June 12 2015
Miguel Díaz-Canel Bermúdez, First Vice President of Cuba’s Councils of State and Ministers, speaking at 2nd CELAC-EU Summit in Brussels, June 10-11, calls on Europe to support development in Latin America and the Caribbean
For Latin America and the Caribbean, this 2nd CELAC-EU Summit constitutes a challenge, since here we must establish the objective of re-thinking ties between the two regions, so that they, in fact, have the desired impact on economic, commercial and cooperative relations.
The history of Latin America and the Caribbean
History shows that under-development in Latin America and the Caribbean began with colonial plunder, the extermination of millions of persons among the original peoples, and the horrors of slavery. The structural deformities of our economies were worsened by neo-colonial exploitation; industrialized nations and transnational companies imposed their interests; capitalism established irrational and unsustainable patterns of production and consumption. The United States appropriated our territory and took sovereignty of our natural resources, violating the independence of nations in the region, even resorting to bloody military dictatorships. Neoliberalism erased a decade of progress. The global economic crisis and financial speculation spread to our economies.
The world’s most unequal region
Despite the progress made, Latin America and the Caribbean is the (world’s) most unequal region in terms of the distribution of wealth and the persistence of poverty, inadequate access to education, healthcare and knowledge.
In June of 1999, during the Río de Janeiro Summit, the European Union proposed a “strategic bi-regional association.”
In Santiago de Chile, in January, 2013, CELAC reiterated its desire to cooperate and extend bi-regional relations based on “respect, equal sovereignty and no external interference.”
In Havana, in January of 2014, CELAC approved the Proclamation of Latin America and the Caribbean as a Zone of Peace, establishing guiding principles to govern ties between countries in the region – applicable to our relations with the rest of the world.
Solidarity with Venezuela
I evoke this Proclamation to express solidarity with the Bolivarian Republic of Venezuela and its President, Nicolás Maduro Moros, given the unfounded, arbitrary executive order issued by the President of the United States, imposing sanctions which our region has demanded be rescinded.
While, in fact, we share important historic and cultural ties, our region continues to occupy a marginal position within the economic-commercial priorities of the EU. Asymmetries are reinforced, and cooperation with small Caribbean states is being mechanically and unjustly withdrawn.
The Millenium Development goals continue to be unreachable
The Millenium Development goals continue to be unreachable. Without another international economic and financial order, the Post-2015 Agenda is an illusion, and will increase dependency and the North-South gap. Political models and the welfare state in Europe are in crisis. Cutbacks and austerity programs have seriously hurt workers, families and immigrants. Significant numbers of an entire generation have not found their first job.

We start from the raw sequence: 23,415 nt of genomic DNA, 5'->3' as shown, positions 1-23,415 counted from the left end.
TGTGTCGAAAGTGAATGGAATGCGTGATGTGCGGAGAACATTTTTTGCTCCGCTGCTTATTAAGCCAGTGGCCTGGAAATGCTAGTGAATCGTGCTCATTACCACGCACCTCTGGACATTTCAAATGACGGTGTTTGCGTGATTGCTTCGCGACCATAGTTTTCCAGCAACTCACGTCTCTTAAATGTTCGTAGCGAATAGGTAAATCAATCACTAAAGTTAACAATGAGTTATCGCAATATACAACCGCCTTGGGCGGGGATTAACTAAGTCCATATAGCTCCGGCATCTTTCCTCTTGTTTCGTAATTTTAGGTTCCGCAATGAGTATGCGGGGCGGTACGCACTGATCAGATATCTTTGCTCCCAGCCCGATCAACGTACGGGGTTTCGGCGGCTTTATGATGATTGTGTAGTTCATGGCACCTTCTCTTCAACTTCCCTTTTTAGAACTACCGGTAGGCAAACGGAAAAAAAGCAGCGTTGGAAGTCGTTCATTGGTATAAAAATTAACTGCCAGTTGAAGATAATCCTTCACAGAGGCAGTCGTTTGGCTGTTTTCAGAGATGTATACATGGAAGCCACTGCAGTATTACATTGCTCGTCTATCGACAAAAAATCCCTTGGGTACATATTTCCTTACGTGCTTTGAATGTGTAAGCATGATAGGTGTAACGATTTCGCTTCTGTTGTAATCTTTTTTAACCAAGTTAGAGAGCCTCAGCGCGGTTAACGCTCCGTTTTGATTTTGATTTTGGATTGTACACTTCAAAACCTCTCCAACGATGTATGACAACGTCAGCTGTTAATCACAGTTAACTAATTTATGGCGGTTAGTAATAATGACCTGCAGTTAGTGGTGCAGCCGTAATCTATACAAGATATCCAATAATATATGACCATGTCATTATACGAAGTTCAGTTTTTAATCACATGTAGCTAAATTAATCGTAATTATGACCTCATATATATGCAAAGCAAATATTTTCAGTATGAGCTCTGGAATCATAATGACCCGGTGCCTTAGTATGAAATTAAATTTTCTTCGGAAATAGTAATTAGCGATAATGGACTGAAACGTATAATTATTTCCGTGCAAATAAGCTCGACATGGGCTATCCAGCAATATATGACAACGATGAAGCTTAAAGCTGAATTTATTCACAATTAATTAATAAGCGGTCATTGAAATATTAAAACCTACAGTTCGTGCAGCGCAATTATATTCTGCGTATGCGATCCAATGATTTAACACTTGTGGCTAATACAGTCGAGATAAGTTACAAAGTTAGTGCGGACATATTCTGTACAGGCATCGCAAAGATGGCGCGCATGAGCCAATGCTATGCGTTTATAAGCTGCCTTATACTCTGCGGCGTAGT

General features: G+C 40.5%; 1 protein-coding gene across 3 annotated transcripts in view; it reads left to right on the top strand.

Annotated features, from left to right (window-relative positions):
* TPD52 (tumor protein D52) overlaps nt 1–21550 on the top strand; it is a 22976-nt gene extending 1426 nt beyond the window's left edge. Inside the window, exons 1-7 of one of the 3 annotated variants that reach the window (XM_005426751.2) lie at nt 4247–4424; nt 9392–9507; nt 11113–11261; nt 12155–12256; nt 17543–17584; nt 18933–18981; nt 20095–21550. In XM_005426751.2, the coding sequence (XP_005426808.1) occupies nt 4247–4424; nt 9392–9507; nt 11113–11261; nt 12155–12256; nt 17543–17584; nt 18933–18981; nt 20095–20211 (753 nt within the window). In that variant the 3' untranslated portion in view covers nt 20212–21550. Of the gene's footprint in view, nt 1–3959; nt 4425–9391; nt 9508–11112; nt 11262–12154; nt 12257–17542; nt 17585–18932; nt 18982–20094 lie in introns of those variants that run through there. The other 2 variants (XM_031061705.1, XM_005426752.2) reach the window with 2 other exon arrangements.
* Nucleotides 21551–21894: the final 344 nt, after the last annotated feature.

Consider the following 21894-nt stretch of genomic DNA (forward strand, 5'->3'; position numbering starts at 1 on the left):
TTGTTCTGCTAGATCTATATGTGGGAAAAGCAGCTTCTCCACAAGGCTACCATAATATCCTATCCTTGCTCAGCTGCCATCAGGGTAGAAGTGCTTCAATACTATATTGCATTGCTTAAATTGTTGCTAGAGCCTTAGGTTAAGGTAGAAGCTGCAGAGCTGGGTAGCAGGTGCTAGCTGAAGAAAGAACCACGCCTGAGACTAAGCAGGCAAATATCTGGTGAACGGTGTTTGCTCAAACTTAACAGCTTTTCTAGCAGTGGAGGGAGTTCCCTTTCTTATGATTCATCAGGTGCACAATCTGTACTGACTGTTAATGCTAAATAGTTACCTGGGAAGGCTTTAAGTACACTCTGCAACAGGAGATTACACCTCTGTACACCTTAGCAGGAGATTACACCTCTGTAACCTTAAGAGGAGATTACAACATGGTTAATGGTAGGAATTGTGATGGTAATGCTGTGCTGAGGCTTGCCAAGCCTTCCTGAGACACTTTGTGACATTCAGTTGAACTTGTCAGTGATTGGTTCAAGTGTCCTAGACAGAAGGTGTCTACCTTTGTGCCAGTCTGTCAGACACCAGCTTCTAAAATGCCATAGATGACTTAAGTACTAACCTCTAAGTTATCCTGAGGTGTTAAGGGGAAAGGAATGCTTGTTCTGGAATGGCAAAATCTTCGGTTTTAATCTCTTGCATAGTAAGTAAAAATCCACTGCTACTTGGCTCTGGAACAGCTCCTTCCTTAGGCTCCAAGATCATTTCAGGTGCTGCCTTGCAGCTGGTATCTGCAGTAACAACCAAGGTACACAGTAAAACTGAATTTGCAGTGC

To survive it is imperative to detain climate change, with a legally binding, ambitious, just and equitable agreement, which guarantees financing, technology and cooperation in the areas of adaptation and mitigation, on the basis of shared but differentiated responsibility, and recognition of the historic debt owed by the developed countries.
Opposition to sanctions against Russia
Growing threats to peace and international security, conventional and non-conventional wars and poverty, which devastate nations and destroy states, are pushing waves of desperate human beings to seek refuge. Very early on, we warned that NATO’s expansion to the borders of the Russian Federation would imply a serious threat to peace, security and stability, internationally and in Europe itself. We reiterate our opposition to sanctions against that country.
The economic, commercial, financial blockade of Cuba remains in place
Despite the historic decision by Cuba and the United States to reestablish diplomatic relations, the economic, commercial, financial blockade of Cuba remains in place, with the same intensity. The moment has arrived for Europe to advocate for its total elimination, and an end to the unethical understanding with the United States, from November of 1996, accepting the international application of the legislation upon which it is based, the Helms Burton Act.
An end to this unjust policy, along with the return to Cuba of territory illegally occupied by the Guantánamo Naval Base; the termination of radio and television broadcasts which violate international norms; compensation for the human and economic damages suffered by our people; and the cancellation of subversive programs are some of the premises which are indispensable to the normalization of relations between the two countries.
We continue to work for the conclusion of the Political Dialogue and Cooperation Accord between the European Union and Cuba, based on reciprocity, mutual respect and non-interference, which we agreed upon in 2008, to re-initiate cooperative relations between the two parties.
The EU can contribute to the construction of a more just, equitable world
The European Union, which is an important economic associate of Cuba, has the opportunity to accompany us in our development. At the same time, it can contribute to the construction of a more just, equitable world, which requires the demolition of the current system of domination, hegemony, plunder of resources and financial speculation.
As the historic leader of the Revolution Fidel Castro did during the first of these meetings, I invite you to work on “the miracle of making the impossible possible.”